Today we’re talking about terrarium bugs. The good, the bad, and the ugly.
Love them or hate them, insects and bugs can make a valuable addition to a terrarium ecosystem.
Of course, that’s provided you get the right ones.
Some can help keep your terrarium clean, rich in nutrients, and free of pests. Whereas others simply are the pests…
In this article, we’re going to identify which terrarium insects and bugs are friendly (which are not) and where to find some really cool varieties.
Ready to unearth some gems? Let’s go.
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Bioactive Terrarium Bugs and Insects
First up, we’re starting with the good guys.
Bioactive terrarium bugs are a fantastic addition to any terrarium setup.
After all, being able to decompose organic matter – and process it to become available nutrients for your live plants – is part of being a truly self-sustaining terrarium.
The term for such a thing is a bioactive terrarium.
What makes this possible is the microorganisms (bacteria and fungi) and the microfauna (insects and bugs) that are able to help the decomposition process along.
Leaf litter bugs do this naturally in the wild, and they can do it in your terrarium too.
Here are the best bugs for terrariums.
Springtails for Terrariums (Collembola sp)
Springtails are the perfect compromise for someone who wants the mold-fighting, terrarium cleaning dream team – without giant bugs crawling all over the place.
These tiny critters are only 1/16″ at full size, and they’re really more jumpers than they are crawlers (hence the name). So it’s always best to use them in a closed terrarium. Otherwise, they can and will escape!
Springtails are detritivores, which means they love to feed on dead organic plant matter.
But their favorite food is fungi. So in the absence of any mushrooms in your terrarium, they’re going to feed on the most abundant source – mold.
That’s right, you can say goodbye to those awful mold blooms with a colony of springtails.
👉 In my Essential Guide to Tropical Terrariums, I recommend springtails for terrariums across the board.
Springtails are typically cultured amongst chunks of charcoal. Mostly because the porosity of charcoal lends itself to being a breeding ground for bacteria and fungi, which the springtails can feed on.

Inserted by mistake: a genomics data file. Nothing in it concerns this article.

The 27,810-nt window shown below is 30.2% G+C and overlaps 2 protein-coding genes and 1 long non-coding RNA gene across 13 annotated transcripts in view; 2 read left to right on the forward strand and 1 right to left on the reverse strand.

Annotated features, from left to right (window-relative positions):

It’s also a nice easy (non-messy) way to keep and/or transfer them.
Or, substrate works well too. Then you can just mix it right in without any extra fuss.
How many springtails do you need?
The amount of springtails you’ll need depends on the size of your terrarium, but even just a small colony can be hugely beneficial. When you order a springtail culture, it’ll normally be a small pot of material with enough springtails to seed a new terrarium.
Different varieties can be found to best match your terrarium conditions (or color preferences). Though people report that temperate springtails tend to adapt to tropical terrarium conditions just fine, too so I don’t think it matters too much which you get.
I discuss the differences (or lack thereof) in my guide to Temperate vs Tropical Springtails.
Isopods for Terrariums
Isopods go by many names, but you may know them as pill bugs, rolly pollies, or just good old-fashioned woodlice here in the UK.
They’re much larger than springtails, so I guess they’re more for the bug enthusiasts out there.
Just like springtails, isopods will readily feed on decaying organic matter and help keep your terrarium clean and fertile
In fact, springtails and isopods make a great team.
One important thing to note with isopods is that they need high humidity to survive. They don’t have lungs per-se, and they instead breathe through gill-like structures beneath their armored carapaces.
So humid terrariums are a perfect fit!
👉 For more isopod inspiration, see 12+ Funky Types of Isopods to Collect.
When it comes to isopods, there’s a huge diversity in shape, size, and colors.
So there really is something for everyone! Though, their environmental needs differ quite a lot too, so it’s important to get the right species for your setup.
Tropical species are a good starting point, as you’re going to want an isopod culture that thrives in the warm temperatures and high humidities of a tropical terrarium.
Dwarf White Isopods make an amazing cleanup crew for small and large terrariums alike.
They’re adaptable, efficient, and they breed like crazy!